Incorporating is a major business decision. With pricey setup fees, paperwork, and regular reporting, it isn’t a straightforward choice to make. Yet some businesses feel the legal and tax advantages, along with other pros, outweigh the cons. Other business owners may not find it beneficial, especially with the work required to remain legal. However, if you would like to know if you should incorporate your business, we will walk you through it.
When forming a business, the government of Canada requires you to pick your legal structure: sole proprietorship, partnership, or corporation. Each structure dictates how your business runs, tax, finance, and your legal liability. Although many small businesses in Canada are Sole Proprietorships or Partnerships, the move towards incorporation is more common as a way to protect yourself and your business.
What is a Corporation?
A corporation is a company authorized to act as a separate legal entity by the federal or provincial government. By “separate entity”, it means the company has its own rights and obligations separate from the owner(s). Although corporations are traditionally viewed as a group of people, a corporation can be comprised of just you—you are then considered the sole shareholder of the corporation.
There are five types of corporations in Canada (each with its own effect on your taxes), however, becoming a corporation is more than adding a suffix to your business name or number, it has legal implications.
Benefits of Incorporating Your Business
- Limited liability: In a sole proprietorship, the owner’s personal assets are at risk. In a corporation, the shareholders are only liable for the amount they invest, through shares, in the corporation. This means if someone decides to sue your business or the company falls into debt, your personal income and assets are left untouched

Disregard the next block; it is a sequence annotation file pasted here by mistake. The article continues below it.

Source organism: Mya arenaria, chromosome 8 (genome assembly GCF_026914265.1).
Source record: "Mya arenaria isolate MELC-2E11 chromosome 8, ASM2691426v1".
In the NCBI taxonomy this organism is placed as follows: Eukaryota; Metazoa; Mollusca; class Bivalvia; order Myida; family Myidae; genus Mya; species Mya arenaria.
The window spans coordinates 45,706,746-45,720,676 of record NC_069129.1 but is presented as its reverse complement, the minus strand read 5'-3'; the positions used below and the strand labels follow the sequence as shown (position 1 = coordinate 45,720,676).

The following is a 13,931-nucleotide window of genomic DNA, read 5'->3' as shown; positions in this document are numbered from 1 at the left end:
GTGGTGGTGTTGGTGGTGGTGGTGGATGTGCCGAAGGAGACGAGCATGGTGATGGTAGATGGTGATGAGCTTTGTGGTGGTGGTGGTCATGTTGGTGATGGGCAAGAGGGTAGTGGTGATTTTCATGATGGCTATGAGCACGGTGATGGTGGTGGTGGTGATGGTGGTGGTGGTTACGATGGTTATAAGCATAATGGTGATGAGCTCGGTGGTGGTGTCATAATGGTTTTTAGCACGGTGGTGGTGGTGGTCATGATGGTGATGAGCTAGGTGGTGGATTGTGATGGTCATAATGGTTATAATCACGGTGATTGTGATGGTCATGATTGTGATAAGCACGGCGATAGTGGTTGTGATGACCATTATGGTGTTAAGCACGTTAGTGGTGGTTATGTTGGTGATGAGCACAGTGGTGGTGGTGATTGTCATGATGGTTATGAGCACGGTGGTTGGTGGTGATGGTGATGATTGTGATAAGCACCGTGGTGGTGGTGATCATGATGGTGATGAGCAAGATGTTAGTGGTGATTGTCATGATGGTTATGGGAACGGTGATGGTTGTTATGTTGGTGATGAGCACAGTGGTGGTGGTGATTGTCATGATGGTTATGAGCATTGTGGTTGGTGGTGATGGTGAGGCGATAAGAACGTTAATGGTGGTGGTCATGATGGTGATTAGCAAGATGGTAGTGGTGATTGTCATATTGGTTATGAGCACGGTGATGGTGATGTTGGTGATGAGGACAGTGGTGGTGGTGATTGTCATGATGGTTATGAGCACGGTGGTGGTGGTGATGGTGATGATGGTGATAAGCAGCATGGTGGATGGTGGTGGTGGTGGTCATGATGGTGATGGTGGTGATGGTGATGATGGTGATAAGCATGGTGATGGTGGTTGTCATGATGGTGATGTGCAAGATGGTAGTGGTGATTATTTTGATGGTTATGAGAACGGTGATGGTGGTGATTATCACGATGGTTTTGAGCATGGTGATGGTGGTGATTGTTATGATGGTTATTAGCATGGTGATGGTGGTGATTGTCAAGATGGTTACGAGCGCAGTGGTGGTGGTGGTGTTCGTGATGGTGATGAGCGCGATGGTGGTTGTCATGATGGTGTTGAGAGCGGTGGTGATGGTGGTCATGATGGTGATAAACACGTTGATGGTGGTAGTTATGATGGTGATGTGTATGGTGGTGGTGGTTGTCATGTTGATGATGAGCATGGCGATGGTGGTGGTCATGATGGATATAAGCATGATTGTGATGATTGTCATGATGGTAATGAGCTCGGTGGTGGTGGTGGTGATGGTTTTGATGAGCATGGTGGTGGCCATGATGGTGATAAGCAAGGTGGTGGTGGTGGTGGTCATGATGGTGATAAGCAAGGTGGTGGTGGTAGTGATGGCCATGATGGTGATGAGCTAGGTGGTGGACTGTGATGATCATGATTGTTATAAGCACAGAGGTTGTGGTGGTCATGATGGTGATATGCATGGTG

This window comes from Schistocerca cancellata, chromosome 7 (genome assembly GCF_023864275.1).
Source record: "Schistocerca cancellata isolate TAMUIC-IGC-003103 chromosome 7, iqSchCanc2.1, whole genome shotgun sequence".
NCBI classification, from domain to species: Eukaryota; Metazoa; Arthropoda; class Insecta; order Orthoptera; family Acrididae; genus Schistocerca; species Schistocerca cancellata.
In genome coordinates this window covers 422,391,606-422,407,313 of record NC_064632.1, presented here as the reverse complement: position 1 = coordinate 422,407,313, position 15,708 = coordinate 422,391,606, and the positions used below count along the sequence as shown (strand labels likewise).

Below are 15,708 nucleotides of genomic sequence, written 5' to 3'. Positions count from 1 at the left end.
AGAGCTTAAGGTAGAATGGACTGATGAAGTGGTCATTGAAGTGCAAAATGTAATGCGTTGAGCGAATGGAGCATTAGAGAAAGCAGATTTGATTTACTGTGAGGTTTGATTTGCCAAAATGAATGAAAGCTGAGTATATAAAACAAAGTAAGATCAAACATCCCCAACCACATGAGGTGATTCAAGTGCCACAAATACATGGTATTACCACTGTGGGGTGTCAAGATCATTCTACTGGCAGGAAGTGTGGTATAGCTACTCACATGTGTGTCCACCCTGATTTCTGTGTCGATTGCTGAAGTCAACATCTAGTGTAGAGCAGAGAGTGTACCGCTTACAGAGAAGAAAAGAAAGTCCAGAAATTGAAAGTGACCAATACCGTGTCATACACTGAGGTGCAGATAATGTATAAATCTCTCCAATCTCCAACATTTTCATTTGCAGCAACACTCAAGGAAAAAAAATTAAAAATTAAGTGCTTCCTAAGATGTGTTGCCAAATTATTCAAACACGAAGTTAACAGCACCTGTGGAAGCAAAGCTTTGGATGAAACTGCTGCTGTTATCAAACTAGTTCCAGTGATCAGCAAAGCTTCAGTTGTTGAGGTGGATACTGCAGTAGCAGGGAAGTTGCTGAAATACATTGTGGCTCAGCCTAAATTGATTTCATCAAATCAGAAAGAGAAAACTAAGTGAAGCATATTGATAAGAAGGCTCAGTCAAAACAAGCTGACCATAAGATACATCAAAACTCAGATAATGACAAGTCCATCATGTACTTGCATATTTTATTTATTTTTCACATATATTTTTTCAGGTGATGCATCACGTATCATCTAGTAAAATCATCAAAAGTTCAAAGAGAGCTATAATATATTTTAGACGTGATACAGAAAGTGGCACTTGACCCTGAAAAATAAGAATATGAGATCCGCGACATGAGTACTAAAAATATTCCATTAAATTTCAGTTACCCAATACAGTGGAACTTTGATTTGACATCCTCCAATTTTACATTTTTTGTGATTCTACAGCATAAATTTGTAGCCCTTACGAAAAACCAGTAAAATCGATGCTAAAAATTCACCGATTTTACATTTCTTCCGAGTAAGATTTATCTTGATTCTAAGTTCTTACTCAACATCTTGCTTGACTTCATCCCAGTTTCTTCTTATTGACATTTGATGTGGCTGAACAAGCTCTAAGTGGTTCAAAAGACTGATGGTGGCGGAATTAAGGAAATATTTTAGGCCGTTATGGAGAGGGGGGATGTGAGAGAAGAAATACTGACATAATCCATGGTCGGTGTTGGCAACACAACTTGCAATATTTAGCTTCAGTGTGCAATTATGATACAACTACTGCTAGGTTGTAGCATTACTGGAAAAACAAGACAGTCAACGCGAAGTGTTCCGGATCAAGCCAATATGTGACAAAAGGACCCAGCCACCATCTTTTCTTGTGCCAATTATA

- Save on taxes: Perhaps one of the most loved benefits is the lower taxes for small businesses thanks to a small business deduction. The company income does not include rental or investment income, and taxes are deferred until shareholders are paid. With each shareholder earning a separate amount, the income is taxed at the personal level. Check with a tax accountant to see if your business can save.
- Transferable ownership: A sole proprietorship is owned by you, and it takes lots of paperwork to transfer to someone else (you need to close your CRA account and cancel sole proprietorship, write up a sales contract, and hand over titles and deeds). Corporations can easily transfer ownership with less paperwork and hassle.
- Easier to raise capital and more credible: Lenders are more willing to provide loans or receive shares from a company if it’s a corporation. Sole proprietorships are seen as riskier because they are not separate from the owner.
- Tax-free Benefits: If you have employees, you can provide deductions for private health service plans meaning better benefits with fewer costs to you.
Drawbacks of Incorporating Your Business